What makes up an effective pitch?
Predictability can be a detriment to effective pitching. If the batter is off-guard, it is less likely that a good hit will be achieved. The best way to do this is to change up the speed and placement of each pitch, but not in a predictable way.
Understanding the pitch count. It is important to make a note of whether the batter is left-handed or right-handed. The pitches should be different based on this factor, along with which hand is the pitcher’s dominant hand. If a pitcher throws the same pitch every time, it is certain that the batter will hit it. If one pitch is faster and another is slower, one is inside and the other is outside, then the batter is more likely to misjudge the timing and/or location of the ball and miss, or at least hit ineffectively.
The pitch count refers to how many pitches a pitcher makes. There is a limit on how many pitches each pitcher is allowed before being required to relinquish the post to another pitcher. This is to protect the pitcher from injury, as well as to keep the pitching fresh and in the best possible condition.
Different levels of the game use different limits. Little League, for instance, has a much lower pitch count limit than that set for Major League pitchers.
Until the 1980s, when the pitch count became more prevalent, a pitcher would stay in the game until he was no longer effective or until the game ended. Since the pitch count became popular, it is common for a pitcher to be removed from the game even if their pitches are still effective. This has caused some opposition, as some critics insist that using a pitch count is babying the pitcher and that is causing injuries rather than preventing them.
While a pitcher’s count may exceed 100 (the most common limit), it is becoming more and more rare for the count to exceed 125. The highest pitch count since 2005 in a Major League Baseball game was 149, by Edwin Jackson (pitcher for the Arizona Diamondbacks) on June 25, 2010.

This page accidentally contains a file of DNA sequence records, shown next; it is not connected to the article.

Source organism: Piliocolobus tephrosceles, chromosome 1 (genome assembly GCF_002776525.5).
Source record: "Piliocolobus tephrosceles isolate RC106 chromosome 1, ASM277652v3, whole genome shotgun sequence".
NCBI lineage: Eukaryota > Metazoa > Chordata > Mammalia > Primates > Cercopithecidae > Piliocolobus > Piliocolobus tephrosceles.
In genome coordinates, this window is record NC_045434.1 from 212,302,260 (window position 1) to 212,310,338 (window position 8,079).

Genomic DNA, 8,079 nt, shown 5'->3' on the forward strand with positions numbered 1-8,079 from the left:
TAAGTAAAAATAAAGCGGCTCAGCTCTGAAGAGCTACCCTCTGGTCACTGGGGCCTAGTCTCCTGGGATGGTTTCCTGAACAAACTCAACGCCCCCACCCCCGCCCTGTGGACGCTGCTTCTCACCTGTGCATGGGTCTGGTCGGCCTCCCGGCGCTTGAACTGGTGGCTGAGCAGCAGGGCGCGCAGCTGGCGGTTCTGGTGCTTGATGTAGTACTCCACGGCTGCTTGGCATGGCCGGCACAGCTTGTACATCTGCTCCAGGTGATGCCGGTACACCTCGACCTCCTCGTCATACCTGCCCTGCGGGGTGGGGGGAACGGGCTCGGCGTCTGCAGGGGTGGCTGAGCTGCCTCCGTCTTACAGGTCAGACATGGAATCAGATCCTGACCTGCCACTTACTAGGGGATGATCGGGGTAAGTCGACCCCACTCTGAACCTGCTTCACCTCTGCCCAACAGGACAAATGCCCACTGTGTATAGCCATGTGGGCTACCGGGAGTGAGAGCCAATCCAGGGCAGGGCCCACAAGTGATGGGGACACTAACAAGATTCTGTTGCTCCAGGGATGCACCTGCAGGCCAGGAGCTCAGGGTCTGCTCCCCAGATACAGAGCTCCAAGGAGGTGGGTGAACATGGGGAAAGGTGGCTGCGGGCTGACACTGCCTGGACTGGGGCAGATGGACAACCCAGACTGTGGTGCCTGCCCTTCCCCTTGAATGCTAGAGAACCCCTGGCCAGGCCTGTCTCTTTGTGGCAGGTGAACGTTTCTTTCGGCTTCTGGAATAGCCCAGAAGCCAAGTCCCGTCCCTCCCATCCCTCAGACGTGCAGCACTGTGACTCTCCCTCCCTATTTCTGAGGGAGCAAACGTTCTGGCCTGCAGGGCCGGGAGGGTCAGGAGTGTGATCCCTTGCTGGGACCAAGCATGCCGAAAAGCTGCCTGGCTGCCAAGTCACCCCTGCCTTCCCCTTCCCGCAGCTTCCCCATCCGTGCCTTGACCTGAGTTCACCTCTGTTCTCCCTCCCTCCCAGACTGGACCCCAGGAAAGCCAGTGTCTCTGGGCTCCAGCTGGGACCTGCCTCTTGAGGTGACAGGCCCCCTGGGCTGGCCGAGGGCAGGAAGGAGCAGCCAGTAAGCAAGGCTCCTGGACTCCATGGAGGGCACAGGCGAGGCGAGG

The goal for a pitcher is to strike out the batter. Getting a strike on the first pitch to an opponent at-bat is a confidence-booster for the pitcher. It also serves to lessen the confidence of the batter, at the same time. This puts the advantage squarely on the pitcher.
Of course, the opposite is also true. If the first pitch is a hit or a ball, then the confidence boost applies to the hitter, instead, and the pitcher is affected negatively.
Studies have shown that the batting average aspired to is .300 (that is, three of every 10 pitches are hit). The record high of all time is Ted Williams, who played for the Boston Red Sox in the 1930s and 1940s; his record is .406, set in 1941. It is extremely rare for modern baseball players to achieve a batting average that high. The record since then is held by Ty Cobb at .366. The record low is .179 from 1991, by a player named Rob Deer.
A study of the first pitch strike situation discovered that – compared to a 2003 average across all teams of .268 – those who had a strike first went on to hit an average of .239. A number that may mean more to some people is 7.3% – the percentage of hitters who went on to hit a base hit after their first pitch resulted in a strike. That means that 92.7% of those who had a strike first did not get on base. That is a pretty significant number!
Strikes are important, also, because a goal for many pitchers is to pitch a no-hitter. This naturally means that every pitch that ends as a strike is one more toward that goal.